admissions. Wolf Hollow, in Ipswich, Massachusetts,
would be barred for both promoting paid admissions
and permitting some breeding, which founders Paul
and Joni Soffron believe is necessary to maintain their
wolves’ wild nature and pack structure. Wolf Hollow is
problematic, too, because the five-acre facility is quite
small for the number of wolves and wolf hybrids in res-
idence. Yet it is clearly a sanctuary by intent, and
could perhaps be brought into line with the TAOS anti-
breeding policy and care standards if the anti-paid
admissions policy could be waived.
With the charity dollar in general stretched
thinner than ever before, and animal protection dona-
tions divided among more groups and projects, paid
admissions and lecture fees are among the few ways
sanctuaries can raise income without having to compete
directly with organizations which claim to be helping
thousands of animals rather than just tens or hundreds.
New focus on accreditation
Incoming TAOS president Lynn Cuny of
Wildlife Rehabilitation and Rescue (see sidebar)
acknowledges the problem, and promises to encourage
flexibility in reviewing membership and accreditation
applications, taking into account the circumstances of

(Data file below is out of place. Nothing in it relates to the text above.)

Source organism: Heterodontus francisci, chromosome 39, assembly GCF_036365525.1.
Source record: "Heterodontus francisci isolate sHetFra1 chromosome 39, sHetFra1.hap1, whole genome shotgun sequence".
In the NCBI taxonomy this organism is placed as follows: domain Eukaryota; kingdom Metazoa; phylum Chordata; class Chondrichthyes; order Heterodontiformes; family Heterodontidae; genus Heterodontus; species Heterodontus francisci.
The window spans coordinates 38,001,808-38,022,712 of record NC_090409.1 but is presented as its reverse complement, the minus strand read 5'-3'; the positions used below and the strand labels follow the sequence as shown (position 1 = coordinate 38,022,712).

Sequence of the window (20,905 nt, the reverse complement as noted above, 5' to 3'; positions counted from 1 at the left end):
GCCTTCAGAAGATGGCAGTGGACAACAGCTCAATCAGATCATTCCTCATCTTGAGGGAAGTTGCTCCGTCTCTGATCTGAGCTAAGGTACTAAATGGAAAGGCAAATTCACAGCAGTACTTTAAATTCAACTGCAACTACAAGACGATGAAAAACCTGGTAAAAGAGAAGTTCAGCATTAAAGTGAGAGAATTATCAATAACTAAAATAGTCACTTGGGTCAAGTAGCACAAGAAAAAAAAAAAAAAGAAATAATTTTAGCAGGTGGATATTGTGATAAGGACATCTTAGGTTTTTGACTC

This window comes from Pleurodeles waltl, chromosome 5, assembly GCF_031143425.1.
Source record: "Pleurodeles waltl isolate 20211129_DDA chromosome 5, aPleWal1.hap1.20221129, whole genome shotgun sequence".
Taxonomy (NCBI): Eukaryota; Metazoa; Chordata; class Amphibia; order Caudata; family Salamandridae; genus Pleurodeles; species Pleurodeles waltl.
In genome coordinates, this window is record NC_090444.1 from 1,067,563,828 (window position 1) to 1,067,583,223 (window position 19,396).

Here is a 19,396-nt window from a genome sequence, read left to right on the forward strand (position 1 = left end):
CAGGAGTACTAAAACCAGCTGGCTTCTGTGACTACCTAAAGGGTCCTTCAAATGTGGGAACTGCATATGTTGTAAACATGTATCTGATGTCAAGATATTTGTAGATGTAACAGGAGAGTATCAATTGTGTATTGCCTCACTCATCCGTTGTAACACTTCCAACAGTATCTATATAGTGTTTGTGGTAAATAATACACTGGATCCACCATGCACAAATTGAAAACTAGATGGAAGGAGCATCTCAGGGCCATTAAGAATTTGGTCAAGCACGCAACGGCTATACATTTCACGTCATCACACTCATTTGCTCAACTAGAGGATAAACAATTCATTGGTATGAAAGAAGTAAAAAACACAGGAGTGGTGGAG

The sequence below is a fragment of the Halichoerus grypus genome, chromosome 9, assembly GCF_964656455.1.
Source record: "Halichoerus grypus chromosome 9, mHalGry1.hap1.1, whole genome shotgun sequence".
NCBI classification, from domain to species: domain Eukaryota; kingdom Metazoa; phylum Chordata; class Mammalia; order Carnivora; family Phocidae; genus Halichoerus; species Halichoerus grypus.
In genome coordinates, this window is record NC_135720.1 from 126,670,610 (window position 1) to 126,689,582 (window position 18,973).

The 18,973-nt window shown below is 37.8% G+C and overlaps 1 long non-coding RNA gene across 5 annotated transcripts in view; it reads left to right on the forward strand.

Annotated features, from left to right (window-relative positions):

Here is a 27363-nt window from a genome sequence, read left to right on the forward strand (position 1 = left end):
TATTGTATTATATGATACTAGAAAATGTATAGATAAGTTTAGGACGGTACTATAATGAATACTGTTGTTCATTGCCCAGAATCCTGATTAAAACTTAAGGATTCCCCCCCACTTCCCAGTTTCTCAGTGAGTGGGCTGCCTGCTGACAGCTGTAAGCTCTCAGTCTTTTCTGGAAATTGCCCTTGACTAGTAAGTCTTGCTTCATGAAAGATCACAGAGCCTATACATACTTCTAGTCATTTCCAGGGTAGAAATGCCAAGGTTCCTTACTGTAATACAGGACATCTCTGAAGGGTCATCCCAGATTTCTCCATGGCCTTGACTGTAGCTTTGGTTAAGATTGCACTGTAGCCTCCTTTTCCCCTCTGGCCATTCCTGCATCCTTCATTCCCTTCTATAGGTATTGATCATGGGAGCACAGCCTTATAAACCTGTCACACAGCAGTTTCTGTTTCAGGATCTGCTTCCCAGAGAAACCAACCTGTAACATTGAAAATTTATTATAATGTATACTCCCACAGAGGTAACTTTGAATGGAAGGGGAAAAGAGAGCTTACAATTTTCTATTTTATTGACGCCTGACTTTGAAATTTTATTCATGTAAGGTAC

deviations from policy. She does not, however, envi-
sion introducing major policy amendments.
“The board feels that now that we have com-
piled the data base, we need to focus on accreditation,”
Cuny says. “In 1995 we plan to bring in at least 10 new
accredited sanctuary members,” which “will require
site visits and ongoing communication with organiza-
tions which are actively working to care for wild ani-

mals in captive situations.” Outreach will be mainly to
“a number of rehabilitation organizations,” whose work
has expanded into lifetime care of animals who can’t be
returned to the wild.
Fundraising too will get attention. Early in
1994, TAOS hired noted captive wildlife care consul-
tant Sue Pressman to handle the accreditation program
and other duties. Before the year was out, the arrange-
ment ended; TAOS couldn’t pay her. The only paid
staffer at present is administrator Scott Vorhees.
The TAOS board and advisory board, once
heavy with people better known for animal rights advo-
cacy than sanctuary work, are now diversified. Current
voting board members include Detroit Zoo director Ron
Kagan and SPCA of Texas executive director Warren
Cox, as well as sanctuarians Derby and Cuny and
Houston Animal Rights Team president Sean Hawkins.
The built-in liaison with the zoo and humane communi-
ties should help, and a more apparent focus on hands-
on animal care could increase the interest of eligible
“We all realize we are faced with an enormous
task,” says Cuny, who will serve a three-year term.
(Derby served three consecutive one-year terms.) “As
TAOS works to meet and exchange ideas with the grow-
ing number of people in the captive wildlife field, we
feel certain we can be successful in improving the con-
ditions for captive wildlife in this country.”